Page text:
Monday, 30 June 2014

Missing? Or are they?

The new improved divider. High enough for Estelle not to
jump it, in fact even Snowdrop our largest alpaca wouldn't
be able to get over, even in her younger days - at least we
hope that is the case.
Well the first thing that went missing just lately is our free range cockerel. I didn't report his loss last week, just in case he reappeared and had just wandered off, which we suspected he hadn't. One day the cockerel was making a horrendous noise in the gateway of the boys alpaca paddock. All the hens were huddled around him and we couldn't work out what the problem was. Normally if they sound the alarm, the chickens go into hiding, but this time they were well and truly out in the open. When we went up to the ladies alpaca house to do something, I can't remember what we were doing now, I noticed that the cockerel had missing tail feathers. We weren't sure though, with their behaviour, whether he had been attacked or got stuck somewhere. We fastened them away anyway and then let them out again the next day and this time he just disappeared. We assume he was got by a fox and it must have approached from the woods where the vegetation has grown up amongst the trees. Ian went in and cut the stuff back so the chickens could see if anything was coming, but since the little brown ones just wandered into the forest after him, he decided that they were safer inside their hut.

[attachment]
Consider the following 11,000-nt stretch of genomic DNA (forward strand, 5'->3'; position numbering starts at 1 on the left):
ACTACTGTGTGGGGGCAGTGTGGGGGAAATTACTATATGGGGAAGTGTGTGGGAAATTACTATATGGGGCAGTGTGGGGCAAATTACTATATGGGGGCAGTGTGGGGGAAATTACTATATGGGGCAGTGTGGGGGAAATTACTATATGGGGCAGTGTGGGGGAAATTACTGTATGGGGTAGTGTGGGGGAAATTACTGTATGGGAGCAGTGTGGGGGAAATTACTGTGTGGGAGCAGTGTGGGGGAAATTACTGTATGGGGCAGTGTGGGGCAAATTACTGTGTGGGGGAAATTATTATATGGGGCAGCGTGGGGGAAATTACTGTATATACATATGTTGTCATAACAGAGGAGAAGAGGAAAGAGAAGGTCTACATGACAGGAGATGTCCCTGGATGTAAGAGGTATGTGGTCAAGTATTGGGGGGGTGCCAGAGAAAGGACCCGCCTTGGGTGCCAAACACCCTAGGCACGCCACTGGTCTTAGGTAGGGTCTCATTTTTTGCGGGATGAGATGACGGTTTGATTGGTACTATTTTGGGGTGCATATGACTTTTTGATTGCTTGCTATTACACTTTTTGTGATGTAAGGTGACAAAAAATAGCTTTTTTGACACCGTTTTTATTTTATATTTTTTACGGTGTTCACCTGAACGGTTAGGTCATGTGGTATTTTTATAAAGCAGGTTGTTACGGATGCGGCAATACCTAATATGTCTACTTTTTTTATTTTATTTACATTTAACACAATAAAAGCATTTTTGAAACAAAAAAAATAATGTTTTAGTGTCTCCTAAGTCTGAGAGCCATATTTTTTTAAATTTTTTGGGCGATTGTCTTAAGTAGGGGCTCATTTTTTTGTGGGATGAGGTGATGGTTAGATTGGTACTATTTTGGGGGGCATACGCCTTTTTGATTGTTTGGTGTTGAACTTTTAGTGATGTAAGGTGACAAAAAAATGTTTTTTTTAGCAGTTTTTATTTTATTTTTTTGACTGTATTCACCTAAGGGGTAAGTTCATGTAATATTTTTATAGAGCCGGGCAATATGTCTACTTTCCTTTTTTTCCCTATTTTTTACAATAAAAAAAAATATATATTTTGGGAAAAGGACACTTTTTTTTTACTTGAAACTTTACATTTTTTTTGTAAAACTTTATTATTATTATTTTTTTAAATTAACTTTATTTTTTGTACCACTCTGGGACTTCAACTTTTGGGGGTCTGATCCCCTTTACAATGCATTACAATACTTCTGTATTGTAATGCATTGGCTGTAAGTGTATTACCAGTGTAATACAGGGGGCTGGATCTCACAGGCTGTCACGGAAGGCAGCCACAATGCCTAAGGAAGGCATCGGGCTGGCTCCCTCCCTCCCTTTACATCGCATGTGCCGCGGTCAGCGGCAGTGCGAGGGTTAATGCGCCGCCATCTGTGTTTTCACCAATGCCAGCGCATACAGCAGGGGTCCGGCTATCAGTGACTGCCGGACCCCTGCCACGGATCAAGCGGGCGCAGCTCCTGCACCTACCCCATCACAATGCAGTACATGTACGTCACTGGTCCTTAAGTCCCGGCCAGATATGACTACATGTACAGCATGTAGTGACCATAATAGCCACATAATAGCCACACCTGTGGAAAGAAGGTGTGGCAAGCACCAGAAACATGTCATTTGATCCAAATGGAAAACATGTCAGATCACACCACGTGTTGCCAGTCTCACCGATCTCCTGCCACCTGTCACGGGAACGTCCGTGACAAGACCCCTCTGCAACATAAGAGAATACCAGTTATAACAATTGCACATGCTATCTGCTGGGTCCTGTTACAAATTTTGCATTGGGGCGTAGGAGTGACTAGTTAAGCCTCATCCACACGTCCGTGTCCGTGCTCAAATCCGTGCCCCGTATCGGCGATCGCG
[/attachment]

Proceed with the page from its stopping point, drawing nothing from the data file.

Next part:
The poultry netting up around the chicken house. Hmmph!